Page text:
The work in Torben's thesis was published in two papers:
    [1] Martin R. Albrecht, Jean Paul Degabriele, Torben Brandt Hansen, Kenneth G. Paterson: A Surfeit of SSH Cipher Suites. ACM Conference on Computer and Communications Security 2016: 1480-1491.   
    [2] Martin R. Albrecht, Torben Brandt Hansen, Kenneth G. Paterson: libInterMAC: Beyond Confidentiality and Integrity in Practice. IACR Trans. Symmetric Cryptol. 2019(1): 46-83 (2019). 
    Notably, the first of these papers won a Distinguished Paper Award at ACM CCS, and will feature in the ISG's REF submission. During his Ph.D., Torben also worked on the integration of post-quantum algorithms into Internet protocols, resulting in a third paper:  [3] Benjamin Dowling, Torben Brandt Hansen, Kenneth G. Paterson: Many a Mickle Makes a Muckle: A Framework for Provably Quantum-Secure Hybrid Key Exchange. PQCrypto 2020: 483-502.   
    Torben has recently joined the Crypto Engineering Team at Amazon Web Services. 
  • Dr Steve Hersee 
    Steven's thesis is titled "The Cyber Security Dilemma and the Securitisation of Cyberspace" - mixing up in-depth research and analysis of debates around encryption, the dark web, UK cyber security strategy and the Investigatory Powers Act, with a piece of ethnographic work during the several seasons Steve worked as a ‘hunter’ for the Channel 4 tv programme Hunted. Steve is now head of strategy for cyber security within the Cabinet Office.
  • Dr Thalia Laing 
    Thalia spent her time with the CDT focusing on Secret Sharing Schemes and their application to constrained devices. Her resulting thesis, titled "Enhanced Threshold Schemes and their Applications' has led her to successfully complete the programme and gain her PhD. Thalia has now embarked on a career as Senior Researcher in the Security Lab of HP Labs. 
  • Dr Ela Lee
    Ela's thesis, titled 'Advancements in Proxy Re-Encryption: Defining Security for wider Applications', explores formal definitions, bounds and schemes for a cryptographi​c primitive which essentially allows data encrypted under one key to become encrypted under another key without the protected data being revealed.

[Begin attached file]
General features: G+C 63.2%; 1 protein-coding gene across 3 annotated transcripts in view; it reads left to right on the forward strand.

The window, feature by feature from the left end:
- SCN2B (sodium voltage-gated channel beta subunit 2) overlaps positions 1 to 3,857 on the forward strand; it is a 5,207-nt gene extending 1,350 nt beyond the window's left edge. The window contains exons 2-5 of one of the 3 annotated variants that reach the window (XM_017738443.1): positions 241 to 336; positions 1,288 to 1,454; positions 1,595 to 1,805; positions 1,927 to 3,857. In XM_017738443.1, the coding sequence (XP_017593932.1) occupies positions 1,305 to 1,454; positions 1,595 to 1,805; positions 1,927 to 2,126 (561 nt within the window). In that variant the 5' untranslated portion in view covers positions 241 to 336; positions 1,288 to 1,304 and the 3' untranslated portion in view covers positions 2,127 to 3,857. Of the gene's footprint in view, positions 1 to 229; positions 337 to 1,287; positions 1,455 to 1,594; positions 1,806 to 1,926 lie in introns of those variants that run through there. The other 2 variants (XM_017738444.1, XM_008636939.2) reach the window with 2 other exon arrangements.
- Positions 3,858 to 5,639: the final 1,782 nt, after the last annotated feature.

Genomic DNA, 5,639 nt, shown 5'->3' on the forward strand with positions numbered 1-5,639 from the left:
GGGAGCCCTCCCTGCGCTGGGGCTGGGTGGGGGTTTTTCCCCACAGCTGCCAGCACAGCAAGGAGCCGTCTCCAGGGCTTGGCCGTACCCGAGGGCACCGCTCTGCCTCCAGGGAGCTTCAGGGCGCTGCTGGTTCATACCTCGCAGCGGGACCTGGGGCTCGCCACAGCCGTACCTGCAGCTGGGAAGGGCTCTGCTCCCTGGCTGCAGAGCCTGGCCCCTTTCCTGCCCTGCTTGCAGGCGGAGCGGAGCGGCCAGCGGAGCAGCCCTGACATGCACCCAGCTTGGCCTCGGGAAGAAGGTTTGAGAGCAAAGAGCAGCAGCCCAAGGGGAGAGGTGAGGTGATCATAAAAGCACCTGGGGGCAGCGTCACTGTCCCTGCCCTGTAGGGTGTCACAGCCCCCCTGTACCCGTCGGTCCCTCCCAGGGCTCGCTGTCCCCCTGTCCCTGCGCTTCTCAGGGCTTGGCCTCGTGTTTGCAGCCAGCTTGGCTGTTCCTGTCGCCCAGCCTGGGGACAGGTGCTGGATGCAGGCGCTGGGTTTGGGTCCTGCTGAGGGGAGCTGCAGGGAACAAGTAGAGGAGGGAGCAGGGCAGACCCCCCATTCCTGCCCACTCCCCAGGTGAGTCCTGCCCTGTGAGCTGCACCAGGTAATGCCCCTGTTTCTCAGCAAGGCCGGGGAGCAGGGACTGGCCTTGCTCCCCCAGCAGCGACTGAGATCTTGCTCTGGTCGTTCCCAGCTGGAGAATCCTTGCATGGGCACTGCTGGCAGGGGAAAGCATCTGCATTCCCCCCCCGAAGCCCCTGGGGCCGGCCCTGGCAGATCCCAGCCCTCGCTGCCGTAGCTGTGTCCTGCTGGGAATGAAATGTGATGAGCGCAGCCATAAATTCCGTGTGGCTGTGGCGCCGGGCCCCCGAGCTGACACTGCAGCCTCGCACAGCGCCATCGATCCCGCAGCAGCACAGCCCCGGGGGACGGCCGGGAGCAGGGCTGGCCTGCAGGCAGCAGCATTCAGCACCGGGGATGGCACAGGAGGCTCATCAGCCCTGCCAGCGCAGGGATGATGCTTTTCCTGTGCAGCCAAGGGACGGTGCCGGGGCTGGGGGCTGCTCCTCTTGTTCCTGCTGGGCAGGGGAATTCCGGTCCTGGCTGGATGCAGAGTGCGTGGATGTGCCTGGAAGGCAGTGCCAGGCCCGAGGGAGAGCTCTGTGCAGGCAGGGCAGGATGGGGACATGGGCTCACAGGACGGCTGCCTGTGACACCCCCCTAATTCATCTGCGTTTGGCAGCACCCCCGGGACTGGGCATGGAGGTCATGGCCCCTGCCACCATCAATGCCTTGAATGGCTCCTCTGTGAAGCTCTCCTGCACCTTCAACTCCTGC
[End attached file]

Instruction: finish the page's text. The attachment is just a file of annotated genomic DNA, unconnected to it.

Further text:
• Dr Robert Lee
    Rob spent his time in the CDT researching how hardware and software can be securely bound together in computing devices. He submitted his thesis on the subject in August 2018 and is now working as a Software Engineer for GlobalSign.
  • Blake Loring
    Blake submitted his thesis titled Practical Dynamic Symbolic Execution for JavaScript in June 2020. He is now working as a Senior Systems Engineer for Network Guard, based in Hong Kong.

  • Dr Jake Massimo 
    Jake’s thesis is on primality testing in cryptography, in which he first provides a systematic analysis of the implementation landscape of primality testing within cryptographic libraries and mathematical software. He then demonstrates how these tests perform under adversarial conditions, where the numbers being tested are not generated randomly, but instead by a possibly malicious party.  Jake  then explored the implications of these security failures in applications, focusing on the construction of malicious Diffie-Hellman parameters. Finally, Jake  addressed the shortcomings uncovered in primality testing under adversarial conditions by the introduction of a performant primality test that provides strong security guarantees across all use cases, while providing the simplest possible API.
  • Dusan Repel 
    Dusan recently submitted his thesis titled Techniques for the Automation of the Heap Exploit Synthesis Pipeline.
  • Nicholas Robinson
    Nick’s thesis Distributed Denial-of-Government: The Data Embassy and the geopolitical, diplomatic and legal implications of extraterritorial data storage was submitted in September 2020. The thesis focuses on the Estonian Data Embassy project and aims to understand what the primary motivations are behind the government’s decision to begin storing its data extraterritorially outside of its borders.

  • Dr Philippa Thornton 
    Pip came to the CDT from a professional background in the police and the military. Her thesis, titled 'Language in the Age of Algorithmic Reproduction' explores the concept of linguistic capitalism arguing that the ongoing effects of digitally mediated language are both linguistic and political.Pip maintains a blog to accompany her research. Linguistic Geographies can be found here.
  • Dr Thyla Van Der Merwe 
    Thyla is now with Mozilla where her work will involve protocol analysis and standardisation efforts. Her employment at Mozilla is the result of two internships at the company, which lead to two top-tier publications concerning TLS 1.3. Whilst at Royal Holloway, Thyla's research focused on attacking TLS 1.2 and below, as well as verifying TLS 1.3, and the research she has been a part of has added to the pressing case for a new version of the protocol, and has provided valuable insight into the design of the new protocol. Thyla's thesis can be accessed here.